SB 1263 by Sen. Larry Taylor (R-Friendswood) and Sen. Dan Patrick (R-Houston) is advertised as a “parent trigger” bill to help parents turn around their child’s low-performing school. But the bill really follows the blueprint of “parent tricker” legislation being pushed nationwide by extreme groups and private interests that stand to gain from converting neighborhood schools into charter schools. The bill may come up for a vote on the Senate floor any time after 2 pm on Monday, April 15.
I urge you to oppose SB 1263, a so-called “parent trigger” bill portrayed as parental empowerment but really designed to pave the way for private charter operators or private “alternative managers” to take over neighborhood schools.
Experience with the “parent trigger” prototype law in California bears this out. Parents there were asked to sign a “petition to improve your school” without clearly understanding that the petition actually called for handing over control of the school to a specific charter operator. The beginning and end of parental empowerment under this “parent trigger” concept is the parent’s signature on a petition for charter takeover. After that, the charter entity gains total control of the school.
It should be understood clearly that the point of the “parent trigger” model is exactly this type of charter conversion of neighborhood schools. Under SB 1263, private operators with no connection to the community will have an incentive to finance signature-gathering on a petition to bring in their outside charter-management team to take over the neighborhood school. Lowering the threshold for use of the “parent trigger” to three consecutive years of low campus ratings, as in SB 1263, would only encourage this process. A few cosmetic changes to this bill made in committee do not change its fundamentals.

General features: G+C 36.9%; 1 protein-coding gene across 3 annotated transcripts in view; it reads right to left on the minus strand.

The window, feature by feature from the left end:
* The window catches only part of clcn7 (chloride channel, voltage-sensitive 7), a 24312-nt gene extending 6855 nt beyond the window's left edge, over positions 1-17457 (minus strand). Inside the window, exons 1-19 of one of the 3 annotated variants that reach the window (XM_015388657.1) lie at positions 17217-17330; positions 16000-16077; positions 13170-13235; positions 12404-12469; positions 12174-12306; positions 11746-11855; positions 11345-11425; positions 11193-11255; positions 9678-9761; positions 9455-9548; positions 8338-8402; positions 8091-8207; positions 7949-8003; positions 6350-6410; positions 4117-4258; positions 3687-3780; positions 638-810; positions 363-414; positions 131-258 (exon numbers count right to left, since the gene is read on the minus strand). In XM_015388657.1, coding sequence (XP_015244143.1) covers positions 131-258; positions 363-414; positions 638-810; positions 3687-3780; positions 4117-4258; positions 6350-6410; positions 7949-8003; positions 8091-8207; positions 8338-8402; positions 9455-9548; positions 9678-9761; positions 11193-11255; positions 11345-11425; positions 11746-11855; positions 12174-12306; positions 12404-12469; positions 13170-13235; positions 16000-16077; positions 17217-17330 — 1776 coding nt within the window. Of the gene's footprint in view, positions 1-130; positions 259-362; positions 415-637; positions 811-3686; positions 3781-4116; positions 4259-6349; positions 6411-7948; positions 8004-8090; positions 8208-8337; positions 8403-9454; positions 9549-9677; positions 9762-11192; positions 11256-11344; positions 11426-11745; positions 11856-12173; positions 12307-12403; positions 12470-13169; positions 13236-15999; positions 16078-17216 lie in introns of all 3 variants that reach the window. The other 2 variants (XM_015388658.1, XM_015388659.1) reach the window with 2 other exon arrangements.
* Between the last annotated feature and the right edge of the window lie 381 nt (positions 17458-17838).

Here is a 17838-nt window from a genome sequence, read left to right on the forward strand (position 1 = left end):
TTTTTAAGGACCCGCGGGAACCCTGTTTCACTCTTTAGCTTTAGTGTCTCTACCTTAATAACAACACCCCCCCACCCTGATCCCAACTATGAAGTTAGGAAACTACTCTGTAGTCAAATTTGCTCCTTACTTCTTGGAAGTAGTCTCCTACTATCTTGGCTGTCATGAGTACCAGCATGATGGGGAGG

Once in the hands of a charter operator, the children attending the school no longer have the benefit of important state quality safeguards, including class-size limits, teacher certification standards, and fair standards both for students facing discipline and for students in need of protection from bullying and other dangerous and disruptive behavior. Ironically, with the “parent trigger” model, parental rights under the Texas Education Code would also go by the wayside once a neighborhood school is converted to a charter operation.
In contrast to this phony version of parental empowerment, there is an authentic version already in the Texas Education Code—and it works. Under Section 12.052, a majority of parents and a majority of teachers at a campus, acting together, are empowered to petition their school board for an in-district charter campus, without having to forgo any of the educational quality standards and safeguards in the Education Code. This model has worked well in San Antonio ISD and Austin ISD.
Please support real parental empowerment that comes up from below, not a top-down “parent trigger” model propagated by the same private interests and out-of-state organizations that are trying every way they can to privatize Texas public schools. Say no to their power grab! Texas can do better than SB 1263!